By Tomáš Tengely-Evans in Calais
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Calais refugees attacked by French police, blocked by British state racism

This article is over 5 years, 7 months old
Issue 2634
Muhammed and is family
Muhammed and his sisters at the ‘hospital site’ settlement in Calais (Pic: Socialist Worker)

French police have launched a renewed wave of repression against refugees trapped at Britain’s border in Calais.

Around 1,500 refugees are scattered across a number of makeshift settlements in northern France. Many have tried to use the French police’s preoccupation with the Yellow Vest protests to make it across the channel to Britain.

Police have responded with brutal violence against the refugees.

Muhammed, a 13 years old Iraqi Kurd, has been in Calais for two and a half months. His parents and three sisters—the youngest of whom is three years old—have endured near daily harassment from the cops.

“The police come every two days,” he told Socialist Worker. “They come in the morning shouting, ‘Wake up, wake up, wake up’.

“One morning about a week ago the police came and shot at one of the people.”

Blnd, a 17 year old from Iraqi Kurdistan, has an impairment that affects his legs. “The police threw me onto the floor to take my fingerprints,” he told Socialist Worker. “It’s always like that with the police.

“Sometimes they come and spray gas on us.”


The police brutality comes amid worsening weather conditions in Calais. Raber, a 17 year old refugee from Iraqi Kurdistan, told Socialist Worker, “We were here a few days ago without our tents and shoes in the mud.

“My brother is disabled and is in a chair. I managed to get him into a social centre, but he has to leave on Monday and we don’t know what will happen to him after that.”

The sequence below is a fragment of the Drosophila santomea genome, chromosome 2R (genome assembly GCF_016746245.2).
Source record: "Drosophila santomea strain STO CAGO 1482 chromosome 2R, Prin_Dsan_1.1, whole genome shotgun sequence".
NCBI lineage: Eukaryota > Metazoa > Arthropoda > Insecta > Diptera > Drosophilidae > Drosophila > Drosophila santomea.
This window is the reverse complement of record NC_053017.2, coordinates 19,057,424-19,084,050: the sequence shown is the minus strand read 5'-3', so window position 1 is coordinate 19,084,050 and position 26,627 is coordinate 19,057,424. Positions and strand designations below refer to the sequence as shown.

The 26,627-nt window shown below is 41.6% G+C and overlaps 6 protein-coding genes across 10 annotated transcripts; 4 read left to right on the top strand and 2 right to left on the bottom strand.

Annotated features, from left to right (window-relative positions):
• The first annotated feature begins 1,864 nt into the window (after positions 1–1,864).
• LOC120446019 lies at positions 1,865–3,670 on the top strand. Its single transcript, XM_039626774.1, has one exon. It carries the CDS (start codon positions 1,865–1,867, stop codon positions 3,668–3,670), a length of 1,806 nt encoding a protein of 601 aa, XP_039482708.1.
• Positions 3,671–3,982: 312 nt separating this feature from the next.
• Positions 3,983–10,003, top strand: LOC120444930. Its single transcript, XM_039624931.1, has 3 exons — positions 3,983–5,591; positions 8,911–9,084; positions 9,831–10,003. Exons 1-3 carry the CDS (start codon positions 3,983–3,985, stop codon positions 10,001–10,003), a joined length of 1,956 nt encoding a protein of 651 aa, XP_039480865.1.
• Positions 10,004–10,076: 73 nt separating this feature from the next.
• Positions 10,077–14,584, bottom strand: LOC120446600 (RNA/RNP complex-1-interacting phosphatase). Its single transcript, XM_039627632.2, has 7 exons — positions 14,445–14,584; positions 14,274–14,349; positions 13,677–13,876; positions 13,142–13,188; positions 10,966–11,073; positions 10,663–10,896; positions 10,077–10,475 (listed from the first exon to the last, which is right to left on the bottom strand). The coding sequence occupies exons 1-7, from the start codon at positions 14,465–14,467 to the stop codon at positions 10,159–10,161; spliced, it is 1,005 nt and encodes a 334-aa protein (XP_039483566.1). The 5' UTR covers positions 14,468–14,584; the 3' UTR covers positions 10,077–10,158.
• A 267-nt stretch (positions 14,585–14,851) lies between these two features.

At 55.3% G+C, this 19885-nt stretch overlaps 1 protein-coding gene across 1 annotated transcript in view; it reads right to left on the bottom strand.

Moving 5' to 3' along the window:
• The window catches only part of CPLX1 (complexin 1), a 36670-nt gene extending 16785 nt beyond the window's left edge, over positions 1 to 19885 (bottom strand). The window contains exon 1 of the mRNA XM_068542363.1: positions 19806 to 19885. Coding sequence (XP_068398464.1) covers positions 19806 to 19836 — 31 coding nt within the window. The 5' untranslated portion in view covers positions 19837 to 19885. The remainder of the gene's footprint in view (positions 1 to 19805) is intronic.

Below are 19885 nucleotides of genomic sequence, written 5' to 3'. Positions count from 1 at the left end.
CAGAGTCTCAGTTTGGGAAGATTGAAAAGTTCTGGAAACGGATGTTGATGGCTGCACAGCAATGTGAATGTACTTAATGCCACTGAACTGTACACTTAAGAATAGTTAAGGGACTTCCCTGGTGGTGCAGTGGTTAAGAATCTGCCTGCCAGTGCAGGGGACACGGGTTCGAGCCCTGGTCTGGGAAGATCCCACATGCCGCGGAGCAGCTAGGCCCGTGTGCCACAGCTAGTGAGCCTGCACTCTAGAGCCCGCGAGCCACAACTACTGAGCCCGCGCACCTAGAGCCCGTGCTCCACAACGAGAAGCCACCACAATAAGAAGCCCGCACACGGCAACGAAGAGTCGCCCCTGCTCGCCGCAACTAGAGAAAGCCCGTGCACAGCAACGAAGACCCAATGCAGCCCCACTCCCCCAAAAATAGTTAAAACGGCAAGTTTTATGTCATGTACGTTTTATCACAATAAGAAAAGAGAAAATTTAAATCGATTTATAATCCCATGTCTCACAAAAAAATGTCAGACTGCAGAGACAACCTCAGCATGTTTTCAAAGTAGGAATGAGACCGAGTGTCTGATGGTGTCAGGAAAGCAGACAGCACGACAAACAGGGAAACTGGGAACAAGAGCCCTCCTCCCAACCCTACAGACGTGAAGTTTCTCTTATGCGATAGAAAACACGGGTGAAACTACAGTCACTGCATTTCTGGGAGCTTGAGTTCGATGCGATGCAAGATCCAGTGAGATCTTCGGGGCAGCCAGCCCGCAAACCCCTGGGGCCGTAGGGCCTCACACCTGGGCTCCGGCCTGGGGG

The settlements aren’t official refugee camps, which means the cops have free rein to try and break them up on a regular basis. Muhammed, a refugee from Iran, told Socialist Worker, “The police come and they break out tents.

“All of our stuff, the food, the tents—they took it all away.

“Afterwards we didn’t have anything to make a fire with.”

Another refugee from Iraqi Kurdistan, who had been in Calais for four months, told Socialist Worker, “Often the police come and they hit you, they cut you.”

He added, “The problem is that France and Britain divided our country into five parts.

“We’re between Iran, Syria, Iraq and don’t have any rights.”


Over 90 trade unionists, students and others came as part of a solidarity delegation organised by Stand Up To Racism (SUTR) and Care4Calais this weekend.

They brought much needed supplies—but the solidarity delegations are about more than charity.

Dave, a GMB union member from the North West and Irish Region, told Socialist Worker, “I came through seeing the plight of the refugees in the news, the undignified way they are treated.

“It’s to show some solidarity.”

He added, “Part of coming is to report back what we’ve seen against the negative press that there is about refugees.”

Many of the refugees in Calais have fled the West’s wars in the Middle East, dictatorship, devastating climate change and poverty. Having made the perilous journey across the Mediterranean, they are trapped in Calais faced with the barbed wire of the British state.

The blame lies with the Tory government and its racist laws and scapegoating of refugees and migrants.

The only real solution is to open the border and let them come to Britain. And that requires building a mass movement against racism that is capable of forcing the government to do it.

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